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Natural gas 'fracking' has flipped US energy map, study says

In a reversal from the recent past, the Northeast has become a net supplier of natural gas and the South a net consumer, thanks to 'fracking,' according to a new study.


A drilling rig is set up near a barn in Springville, Pa., to tap gas from the giant Marcellus Shale gas field in this 2011 file photo.

Alex Brandon/AP/File

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Natural gas pipelines that for a half century sent natural gas flowing northward from energy-rich Gulf Coast states to heat and power the megacities of the chilly Northeast are seeing a role reversal. Northeast shale-gas discoveries are now being pumped in the opposite direction to meet rising industrial demand in the Southeast.

That switch in the status quo presents enormous infrastructure challenges while also promising big economic gains. Existing natural gas pipelines configured to send natural gas northward for winter heating and electricity generation will have to be reconfigured to send new gas supplies in the opposite direction, according to a new national study of gas demand.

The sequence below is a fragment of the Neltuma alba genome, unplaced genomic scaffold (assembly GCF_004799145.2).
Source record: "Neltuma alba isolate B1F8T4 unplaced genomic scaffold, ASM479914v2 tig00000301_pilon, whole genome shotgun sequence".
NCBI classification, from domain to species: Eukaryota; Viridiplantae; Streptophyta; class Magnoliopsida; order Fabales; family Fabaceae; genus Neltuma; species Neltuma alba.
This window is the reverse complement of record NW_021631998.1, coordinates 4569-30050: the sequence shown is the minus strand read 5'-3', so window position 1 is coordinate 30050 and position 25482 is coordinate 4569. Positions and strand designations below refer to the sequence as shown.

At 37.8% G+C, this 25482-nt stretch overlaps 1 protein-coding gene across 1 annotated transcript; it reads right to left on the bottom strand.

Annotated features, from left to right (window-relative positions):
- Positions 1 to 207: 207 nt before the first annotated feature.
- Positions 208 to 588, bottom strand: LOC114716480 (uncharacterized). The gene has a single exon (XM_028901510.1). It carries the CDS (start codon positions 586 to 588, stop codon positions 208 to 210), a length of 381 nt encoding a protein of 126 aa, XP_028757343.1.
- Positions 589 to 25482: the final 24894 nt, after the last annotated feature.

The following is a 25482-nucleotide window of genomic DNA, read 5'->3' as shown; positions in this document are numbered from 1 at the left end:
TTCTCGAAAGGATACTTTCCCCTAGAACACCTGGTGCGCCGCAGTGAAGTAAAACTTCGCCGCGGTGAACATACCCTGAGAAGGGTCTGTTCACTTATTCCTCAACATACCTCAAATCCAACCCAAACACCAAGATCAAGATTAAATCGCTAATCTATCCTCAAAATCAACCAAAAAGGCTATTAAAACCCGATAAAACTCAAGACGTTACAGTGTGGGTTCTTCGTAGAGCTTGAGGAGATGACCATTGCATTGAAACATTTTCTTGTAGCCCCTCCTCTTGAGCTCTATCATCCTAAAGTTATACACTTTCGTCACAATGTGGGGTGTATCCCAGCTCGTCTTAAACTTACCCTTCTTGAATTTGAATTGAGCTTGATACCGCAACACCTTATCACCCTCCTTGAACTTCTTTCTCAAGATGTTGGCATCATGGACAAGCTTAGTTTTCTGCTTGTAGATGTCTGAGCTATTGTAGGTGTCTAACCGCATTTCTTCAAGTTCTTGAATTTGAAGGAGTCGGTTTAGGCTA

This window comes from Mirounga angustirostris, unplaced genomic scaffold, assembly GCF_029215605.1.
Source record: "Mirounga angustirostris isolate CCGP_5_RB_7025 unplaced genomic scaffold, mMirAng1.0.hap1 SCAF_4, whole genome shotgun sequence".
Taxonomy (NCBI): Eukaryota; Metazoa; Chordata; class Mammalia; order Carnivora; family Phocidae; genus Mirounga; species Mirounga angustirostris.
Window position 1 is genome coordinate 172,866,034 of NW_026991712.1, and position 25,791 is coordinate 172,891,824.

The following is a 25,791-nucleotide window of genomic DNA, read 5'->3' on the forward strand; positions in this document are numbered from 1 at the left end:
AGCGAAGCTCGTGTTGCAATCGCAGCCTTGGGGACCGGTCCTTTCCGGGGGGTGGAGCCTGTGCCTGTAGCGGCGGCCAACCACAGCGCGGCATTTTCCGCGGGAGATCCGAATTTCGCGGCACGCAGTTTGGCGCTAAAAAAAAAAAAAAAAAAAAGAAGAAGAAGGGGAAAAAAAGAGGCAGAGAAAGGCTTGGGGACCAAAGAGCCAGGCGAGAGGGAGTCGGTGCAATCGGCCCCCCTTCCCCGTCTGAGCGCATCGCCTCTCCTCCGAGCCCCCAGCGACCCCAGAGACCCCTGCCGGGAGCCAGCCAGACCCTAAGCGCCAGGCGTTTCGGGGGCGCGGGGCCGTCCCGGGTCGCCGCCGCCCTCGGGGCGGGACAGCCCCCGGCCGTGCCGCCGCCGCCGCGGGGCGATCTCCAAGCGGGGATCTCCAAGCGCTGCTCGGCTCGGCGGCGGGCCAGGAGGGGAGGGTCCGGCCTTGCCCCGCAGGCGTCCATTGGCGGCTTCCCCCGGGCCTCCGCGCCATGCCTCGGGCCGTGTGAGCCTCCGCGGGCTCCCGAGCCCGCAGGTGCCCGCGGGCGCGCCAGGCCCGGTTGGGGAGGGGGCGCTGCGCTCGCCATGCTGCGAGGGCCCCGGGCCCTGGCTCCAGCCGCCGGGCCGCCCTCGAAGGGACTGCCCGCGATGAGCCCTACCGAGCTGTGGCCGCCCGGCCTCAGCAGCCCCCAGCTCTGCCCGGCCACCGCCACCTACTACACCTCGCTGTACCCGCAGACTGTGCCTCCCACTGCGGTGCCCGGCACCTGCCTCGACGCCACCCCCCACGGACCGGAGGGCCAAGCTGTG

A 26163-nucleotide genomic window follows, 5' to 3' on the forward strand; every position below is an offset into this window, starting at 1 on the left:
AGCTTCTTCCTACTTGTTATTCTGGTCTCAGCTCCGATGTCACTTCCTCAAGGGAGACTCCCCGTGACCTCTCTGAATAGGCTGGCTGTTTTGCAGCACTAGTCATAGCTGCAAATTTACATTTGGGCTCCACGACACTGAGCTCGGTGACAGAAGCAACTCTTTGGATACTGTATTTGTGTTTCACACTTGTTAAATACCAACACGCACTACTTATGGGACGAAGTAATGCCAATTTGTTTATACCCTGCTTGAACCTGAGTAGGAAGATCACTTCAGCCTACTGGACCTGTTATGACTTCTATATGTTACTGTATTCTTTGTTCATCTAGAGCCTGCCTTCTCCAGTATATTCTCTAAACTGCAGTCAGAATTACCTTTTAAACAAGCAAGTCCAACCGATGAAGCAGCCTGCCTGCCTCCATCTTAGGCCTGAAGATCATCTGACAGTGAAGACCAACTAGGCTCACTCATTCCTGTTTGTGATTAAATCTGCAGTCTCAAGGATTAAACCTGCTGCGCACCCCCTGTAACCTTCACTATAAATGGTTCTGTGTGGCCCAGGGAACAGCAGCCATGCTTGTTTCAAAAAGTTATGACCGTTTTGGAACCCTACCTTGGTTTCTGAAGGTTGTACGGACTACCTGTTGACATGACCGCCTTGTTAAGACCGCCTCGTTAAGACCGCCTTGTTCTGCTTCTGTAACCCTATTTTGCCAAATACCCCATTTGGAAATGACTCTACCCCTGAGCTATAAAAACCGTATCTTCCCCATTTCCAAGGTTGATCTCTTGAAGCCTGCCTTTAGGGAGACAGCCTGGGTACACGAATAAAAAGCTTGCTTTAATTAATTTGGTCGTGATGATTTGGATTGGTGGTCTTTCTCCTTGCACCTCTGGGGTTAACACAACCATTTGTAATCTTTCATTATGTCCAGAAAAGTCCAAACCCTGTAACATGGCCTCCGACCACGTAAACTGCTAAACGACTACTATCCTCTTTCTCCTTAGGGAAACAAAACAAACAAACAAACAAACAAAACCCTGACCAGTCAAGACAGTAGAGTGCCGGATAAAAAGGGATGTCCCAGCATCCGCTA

As a result, at least 40 Northeast gas pipeline expansions are planned, with 20 geared toward sending gas to the Southeast, according to the new report by Bentek Energy, a subsidiary of Platts, a global energy information provider.

“Based on our latest modeling, the US is embarking on a true sea change,” said Rocco Canonica, lead author of the 10-year outlook, in a statement. “The Northeast is poised to switch from the nation’s largest demand region to a net supply region, and the US Southeast is racing to become a much larger net demand region after being a major supplier to the US gas market.”

More than one-third of projected growth in US natural gas production between 2013 and 2023 is expected in the Northeast region in just two massive shale beds called the Marcellus and Utica formations. As a result of new gas flowing from the Northeast as well as Texas and North Dakota, gas prices have fallen by half compared with the 2005-2010 average.


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